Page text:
Wednesday, February 01, 2006

Shades of High School

I haven't had a boy tell lies about me since high school.

I remember walking one night with my friend, Marc, when Eric and David, guys we knew from band, came by on their bikes. We could hear them talking, though we couldn't make out what they were saying. When they saw us, though, they immediately fell silent, except for the mandatory, "hey," when they passed.

"They were talking about you," Marc told me.

"What were they saying?" I asked.

Marc wouldn't tell me. All he would say was that Eric had been telling the other guys that he and I had gone out (we hadn't - I barely even knew Eric, and what's more, I thought he was kind of a jerk.).

I left it there. I never heard anything more about it from Marc or from anyone else, so I figured that whatever he'd said hadn't amounted to much. Also, I doubted that anyone who knew me would have believed him, anyway.

I guess I was lucky not to have stories told about me. I was no better and no worse than anyone else I knew in high school, and we all did things we probably shouldn't have, and certainly we did things that we didn't want the rest of the school finding out about. But it never seemed back then that anyone really cared. With the exception of a couple of really bizarre stories, I don't remember there being much gossiping about what anyone else was doing or with whom, beyond the casual passing along of information in the event that two people had started dating or broken up.

Perhaps because I've never had to endure harmful gossip, I've been more trusting of people than I should have been. I generally give people the benefit of the doubt, and I assume that they will mostly behave reasonably. But all this changed for me recently.

I was out of town for a conference, and we'd arrived a day early. We had time to kill that night, so we decided to explore the local nightlife. We found a bar that had a band and settled in to enjoy the music. After a while, a couple of guys came up and started talking to us. It was clear to me that one of them was interested in me, and I wasn't looking for that kind of company, but he seemed nice enough and wasn't behaving inappropriately, so we chatted for a while. I'll admit it - I was flattered by his sweet and solicitous attention.

The band started playing dance music, and we all started dancing. After a while, to cool off, I took off my overshirt (I had a tank top on underneath) and tied it around my waist while I danced. At the end of the night, we all left for our separate hotels.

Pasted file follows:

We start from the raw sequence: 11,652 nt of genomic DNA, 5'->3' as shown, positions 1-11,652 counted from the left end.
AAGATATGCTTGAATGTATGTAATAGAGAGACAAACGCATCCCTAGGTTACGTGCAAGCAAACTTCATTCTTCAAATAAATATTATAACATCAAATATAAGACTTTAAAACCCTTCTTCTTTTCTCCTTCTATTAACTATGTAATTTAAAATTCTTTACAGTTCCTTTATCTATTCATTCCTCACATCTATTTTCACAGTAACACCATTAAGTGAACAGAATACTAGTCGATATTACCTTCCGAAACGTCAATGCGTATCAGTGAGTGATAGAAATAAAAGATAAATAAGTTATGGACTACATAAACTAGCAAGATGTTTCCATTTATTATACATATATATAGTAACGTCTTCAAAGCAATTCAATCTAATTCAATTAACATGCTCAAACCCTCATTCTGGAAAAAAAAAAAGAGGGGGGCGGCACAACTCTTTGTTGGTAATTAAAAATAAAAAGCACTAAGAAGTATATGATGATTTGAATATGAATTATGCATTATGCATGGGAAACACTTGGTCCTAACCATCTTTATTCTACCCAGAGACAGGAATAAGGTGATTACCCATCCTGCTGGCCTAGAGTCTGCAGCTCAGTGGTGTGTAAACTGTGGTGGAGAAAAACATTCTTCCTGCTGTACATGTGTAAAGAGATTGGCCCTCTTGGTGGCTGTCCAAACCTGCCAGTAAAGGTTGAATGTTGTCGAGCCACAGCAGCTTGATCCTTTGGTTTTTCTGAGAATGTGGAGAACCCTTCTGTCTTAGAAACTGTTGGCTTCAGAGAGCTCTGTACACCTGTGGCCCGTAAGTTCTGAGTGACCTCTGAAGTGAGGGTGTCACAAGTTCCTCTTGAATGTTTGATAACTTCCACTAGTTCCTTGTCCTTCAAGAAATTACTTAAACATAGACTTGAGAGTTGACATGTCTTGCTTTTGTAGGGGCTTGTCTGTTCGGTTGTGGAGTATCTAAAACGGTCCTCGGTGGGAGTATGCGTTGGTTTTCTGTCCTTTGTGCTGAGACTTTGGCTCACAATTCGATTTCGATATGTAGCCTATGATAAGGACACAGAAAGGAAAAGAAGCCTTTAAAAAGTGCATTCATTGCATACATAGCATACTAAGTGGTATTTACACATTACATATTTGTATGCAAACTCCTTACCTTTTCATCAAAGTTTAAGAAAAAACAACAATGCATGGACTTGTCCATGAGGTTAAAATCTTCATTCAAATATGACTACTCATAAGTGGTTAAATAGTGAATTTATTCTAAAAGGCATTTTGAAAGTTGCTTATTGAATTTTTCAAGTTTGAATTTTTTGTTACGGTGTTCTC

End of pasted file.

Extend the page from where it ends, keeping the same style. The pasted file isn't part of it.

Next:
The next afternoon, we ran into these guys again, said hi, and went off in the direction of our different presentations. One of my friends who had witnessed this, and who was staying at the same hotel as the guys were, pulled me aside. It turned out that she had overheard the guy with whom I had chatted talking about me at breakfast: he had told his friends that I had taken off my top the night before.

I suppose he wasn't exactly telling a lie - in a manner of speaking, I had indeed taken off my top. He just neglected to mention the top that was underneath it, which remained on. He also chose to word it so that it sounded as though I had taken off the shirt in the context of being with him.

At first, I was mortified, and I rushed to assure everyone who had heard this that I had done no such thing. Then, I was angry, and I wanted to tell him off. But finally, I was just disappointed: he had seemed like such a nice guy, and I felt both used by him and also annoyed that my judgment of him hadn't been more accurate.

I don't know why he did it. Maybe he thought it made him look good. Maybe he thought it was a better story that way. But what I'm left with is that he obviously didn't think about what it would feel like for me to hear that story or how it might affect me professionally to have that rumor circulating. Or maybe he did, but he didn't care.

I'm not angry anymore. But this experience does make me doubt myself, and it makes me sad that I will now be cautious and reserved instead of welcoming and friendly the next time I meet someone who seems nice and wants to chat.

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